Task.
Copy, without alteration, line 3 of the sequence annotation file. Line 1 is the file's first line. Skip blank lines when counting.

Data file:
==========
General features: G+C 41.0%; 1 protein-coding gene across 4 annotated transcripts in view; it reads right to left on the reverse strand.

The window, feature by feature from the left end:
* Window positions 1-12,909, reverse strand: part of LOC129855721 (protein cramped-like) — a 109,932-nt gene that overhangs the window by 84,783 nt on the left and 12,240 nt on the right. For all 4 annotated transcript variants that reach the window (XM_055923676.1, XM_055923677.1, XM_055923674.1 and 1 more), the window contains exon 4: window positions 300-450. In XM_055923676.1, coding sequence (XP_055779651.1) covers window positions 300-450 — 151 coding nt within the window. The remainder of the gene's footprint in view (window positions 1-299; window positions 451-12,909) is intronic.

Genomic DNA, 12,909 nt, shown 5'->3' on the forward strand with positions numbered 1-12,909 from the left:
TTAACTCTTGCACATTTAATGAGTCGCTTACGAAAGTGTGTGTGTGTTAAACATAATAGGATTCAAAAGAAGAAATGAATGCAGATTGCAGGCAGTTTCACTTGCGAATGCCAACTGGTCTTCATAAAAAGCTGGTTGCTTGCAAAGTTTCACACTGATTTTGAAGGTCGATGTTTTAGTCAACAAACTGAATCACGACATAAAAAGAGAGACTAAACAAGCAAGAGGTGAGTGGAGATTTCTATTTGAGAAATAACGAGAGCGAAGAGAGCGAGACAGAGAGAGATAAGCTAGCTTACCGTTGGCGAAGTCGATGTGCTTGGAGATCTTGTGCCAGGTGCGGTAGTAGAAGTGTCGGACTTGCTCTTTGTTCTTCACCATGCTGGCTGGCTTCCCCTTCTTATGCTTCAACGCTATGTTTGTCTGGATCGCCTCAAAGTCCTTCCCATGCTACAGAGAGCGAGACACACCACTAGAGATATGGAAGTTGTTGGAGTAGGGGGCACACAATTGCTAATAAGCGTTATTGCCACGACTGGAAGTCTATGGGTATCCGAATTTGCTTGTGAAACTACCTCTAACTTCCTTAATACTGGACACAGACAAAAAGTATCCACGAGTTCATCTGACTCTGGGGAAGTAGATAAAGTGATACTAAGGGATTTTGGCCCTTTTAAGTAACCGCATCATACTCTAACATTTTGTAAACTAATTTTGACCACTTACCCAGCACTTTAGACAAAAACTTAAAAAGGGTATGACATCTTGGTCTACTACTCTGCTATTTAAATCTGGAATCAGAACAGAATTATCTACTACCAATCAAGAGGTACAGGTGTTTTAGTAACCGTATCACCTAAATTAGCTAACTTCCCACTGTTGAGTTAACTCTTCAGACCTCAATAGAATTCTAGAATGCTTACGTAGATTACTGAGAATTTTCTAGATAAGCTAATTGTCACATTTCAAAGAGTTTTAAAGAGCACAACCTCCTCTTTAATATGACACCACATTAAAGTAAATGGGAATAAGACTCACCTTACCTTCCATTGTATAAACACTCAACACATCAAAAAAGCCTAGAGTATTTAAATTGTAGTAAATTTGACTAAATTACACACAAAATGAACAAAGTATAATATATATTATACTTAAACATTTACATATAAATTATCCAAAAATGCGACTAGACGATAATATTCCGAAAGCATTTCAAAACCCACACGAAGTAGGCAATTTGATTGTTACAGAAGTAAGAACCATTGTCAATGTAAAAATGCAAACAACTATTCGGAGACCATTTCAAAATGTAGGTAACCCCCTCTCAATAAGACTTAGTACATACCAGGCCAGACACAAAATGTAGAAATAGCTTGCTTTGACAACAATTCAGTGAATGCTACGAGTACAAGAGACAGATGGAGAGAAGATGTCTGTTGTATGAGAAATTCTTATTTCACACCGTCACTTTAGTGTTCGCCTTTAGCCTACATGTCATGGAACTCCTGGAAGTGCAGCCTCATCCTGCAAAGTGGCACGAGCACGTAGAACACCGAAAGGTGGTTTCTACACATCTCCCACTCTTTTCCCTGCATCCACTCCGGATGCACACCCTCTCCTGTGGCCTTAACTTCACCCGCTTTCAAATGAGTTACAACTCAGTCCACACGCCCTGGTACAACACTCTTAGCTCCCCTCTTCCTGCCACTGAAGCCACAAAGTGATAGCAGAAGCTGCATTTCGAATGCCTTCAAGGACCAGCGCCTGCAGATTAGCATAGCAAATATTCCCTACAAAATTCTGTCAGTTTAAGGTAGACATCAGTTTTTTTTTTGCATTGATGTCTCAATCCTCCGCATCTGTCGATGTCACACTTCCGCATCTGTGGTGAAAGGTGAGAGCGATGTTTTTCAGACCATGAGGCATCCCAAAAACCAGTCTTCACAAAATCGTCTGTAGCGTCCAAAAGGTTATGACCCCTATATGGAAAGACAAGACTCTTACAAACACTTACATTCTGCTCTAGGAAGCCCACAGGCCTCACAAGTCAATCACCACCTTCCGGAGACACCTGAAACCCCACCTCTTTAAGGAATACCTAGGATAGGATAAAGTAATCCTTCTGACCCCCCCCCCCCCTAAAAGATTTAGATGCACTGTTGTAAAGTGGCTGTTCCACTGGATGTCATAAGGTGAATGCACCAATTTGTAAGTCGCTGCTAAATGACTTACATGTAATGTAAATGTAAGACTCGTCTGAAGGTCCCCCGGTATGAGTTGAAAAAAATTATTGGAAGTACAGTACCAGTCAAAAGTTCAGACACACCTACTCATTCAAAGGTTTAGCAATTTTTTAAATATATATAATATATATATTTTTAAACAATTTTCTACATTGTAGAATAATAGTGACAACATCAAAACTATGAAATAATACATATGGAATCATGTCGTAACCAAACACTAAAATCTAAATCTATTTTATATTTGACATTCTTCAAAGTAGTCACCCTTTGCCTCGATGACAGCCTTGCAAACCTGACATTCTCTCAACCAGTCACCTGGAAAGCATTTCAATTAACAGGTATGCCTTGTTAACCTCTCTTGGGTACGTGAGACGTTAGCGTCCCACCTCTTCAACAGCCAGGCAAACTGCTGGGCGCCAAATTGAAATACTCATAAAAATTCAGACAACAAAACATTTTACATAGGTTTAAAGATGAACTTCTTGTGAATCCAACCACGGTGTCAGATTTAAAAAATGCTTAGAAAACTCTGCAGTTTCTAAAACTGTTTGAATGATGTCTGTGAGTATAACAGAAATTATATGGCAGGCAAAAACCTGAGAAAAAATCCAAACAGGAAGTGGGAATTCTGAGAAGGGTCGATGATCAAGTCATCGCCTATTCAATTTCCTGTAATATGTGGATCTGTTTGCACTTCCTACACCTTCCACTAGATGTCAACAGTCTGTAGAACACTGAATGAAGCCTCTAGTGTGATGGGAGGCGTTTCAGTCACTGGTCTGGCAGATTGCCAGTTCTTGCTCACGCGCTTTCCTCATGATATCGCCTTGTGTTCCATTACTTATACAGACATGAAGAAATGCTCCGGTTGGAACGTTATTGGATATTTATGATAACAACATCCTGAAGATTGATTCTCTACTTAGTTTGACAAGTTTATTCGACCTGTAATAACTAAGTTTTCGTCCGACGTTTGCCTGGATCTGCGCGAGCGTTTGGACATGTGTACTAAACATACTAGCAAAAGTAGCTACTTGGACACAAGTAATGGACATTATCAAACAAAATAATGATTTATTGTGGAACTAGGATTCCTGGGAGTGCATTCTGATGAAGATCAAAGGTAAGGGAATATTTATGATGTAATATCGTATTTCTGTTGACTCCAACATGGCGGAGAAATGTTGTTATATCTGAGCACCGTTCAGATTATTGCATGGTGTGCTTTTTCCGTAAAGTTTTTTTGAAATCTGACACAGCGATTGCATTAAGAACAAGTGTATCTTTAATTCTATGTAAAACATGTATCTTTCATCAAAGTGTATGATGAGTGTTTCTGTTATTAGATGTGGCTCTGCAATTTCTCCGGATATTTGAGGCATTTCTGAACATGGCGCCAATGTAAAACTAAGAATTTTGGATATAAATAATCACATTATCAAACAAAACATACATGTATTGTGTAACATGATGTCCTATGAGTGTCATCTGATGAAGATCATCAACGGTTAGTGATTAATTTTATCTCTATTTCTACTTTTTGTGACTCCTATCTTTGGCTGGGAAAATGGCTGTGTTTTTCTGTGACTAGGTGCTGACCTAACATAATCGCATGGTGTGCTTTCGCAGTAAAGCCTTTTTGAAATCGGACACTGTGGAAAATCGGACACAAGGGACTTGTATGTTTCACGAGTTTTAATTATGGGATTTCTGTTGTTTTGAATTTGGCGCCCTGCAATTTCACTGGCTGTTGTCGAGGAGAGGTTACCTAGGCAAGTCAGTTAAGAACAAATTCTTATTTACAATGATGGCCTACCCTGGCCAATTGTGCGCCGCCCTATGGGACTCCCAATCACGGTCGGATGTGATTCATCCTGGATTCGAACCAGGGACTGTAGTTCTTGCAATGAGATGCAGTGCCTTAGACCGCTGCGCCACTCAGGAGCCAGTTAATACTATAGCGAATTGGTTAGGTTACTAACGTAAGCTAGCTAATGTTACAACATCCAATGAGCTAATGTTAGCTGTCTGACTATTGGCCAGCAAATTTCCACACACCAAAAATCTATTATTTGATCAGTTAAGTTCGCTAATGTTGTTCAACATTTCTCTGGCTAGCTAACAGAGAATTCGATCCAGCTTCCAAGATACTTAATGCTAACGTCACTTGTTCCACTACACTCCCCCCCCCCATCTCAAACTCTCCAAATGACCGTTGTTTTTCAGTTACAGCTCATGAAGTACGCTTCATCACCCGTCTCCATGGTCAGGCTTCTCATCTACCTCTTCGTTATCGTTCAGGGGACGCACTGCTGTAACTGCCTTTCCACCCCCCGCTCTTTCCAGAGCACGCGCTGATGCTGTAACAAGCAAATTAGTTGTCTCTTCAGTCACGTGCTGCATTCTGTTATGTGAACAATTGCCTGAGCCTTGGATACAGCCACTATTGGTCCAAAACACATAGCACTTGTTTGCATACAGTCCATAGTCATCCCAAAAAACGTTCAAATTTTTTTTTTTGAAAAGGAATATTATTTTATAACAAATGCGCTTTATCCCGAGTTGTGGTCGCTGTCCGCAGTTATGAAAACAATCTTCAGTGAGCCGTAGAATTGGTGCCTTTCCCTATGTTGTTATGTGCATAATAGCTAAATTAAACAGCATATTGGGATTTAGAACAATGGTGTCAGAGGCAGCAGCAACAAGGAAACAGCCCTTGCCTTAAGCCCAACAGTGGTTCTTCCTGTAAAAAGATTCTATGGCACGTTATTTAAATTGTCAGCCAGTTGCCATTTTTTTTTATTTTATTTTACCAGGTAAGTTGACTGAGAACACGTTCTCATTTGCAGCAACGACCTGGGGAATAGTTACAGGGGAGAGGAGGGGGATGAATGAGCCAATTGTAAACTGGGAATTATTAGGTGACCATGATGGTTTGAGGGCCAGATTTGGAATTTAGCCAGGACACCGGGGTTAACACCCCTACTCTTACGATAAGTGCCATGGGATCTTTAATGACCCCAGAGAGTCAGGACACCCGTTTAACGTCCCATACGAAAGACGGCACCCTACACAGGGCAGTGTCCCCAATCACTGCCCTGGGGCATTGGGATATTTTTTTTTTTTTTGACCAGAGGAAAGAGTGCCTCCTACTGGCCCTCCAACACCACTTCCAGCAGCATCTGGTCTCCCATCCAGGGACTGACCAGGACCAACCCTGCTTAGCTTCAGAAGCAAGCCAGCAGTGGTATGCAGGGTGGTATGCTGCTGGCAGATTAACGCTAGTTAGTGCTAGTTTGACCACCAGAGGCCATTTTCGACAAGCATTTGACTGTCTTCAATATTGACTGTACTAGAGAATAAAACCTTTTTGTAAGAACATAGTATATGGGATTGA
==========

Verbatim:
* Window positions 1-12,909, reverse strand: part of LOC129855721 (protein cramped-like) — a 109,932-nt gene that overhangs the window by 84,783 nt on the left and 12,240 nt on the right. For all 4 annotated transcript variants that reach the window (XM_055923676.1, XM_055923677.1, XM_055923674.1 and 1 more), the window contains exon 4: window positions 300-450. In XM_055923676.1, coding sequence (XP_055779651.1) covers window positions 300-450 — 151 coding nt within the window. The remainder of the gene's footprint in view (window positions 1-299; window positions 451-12,909) is intronic.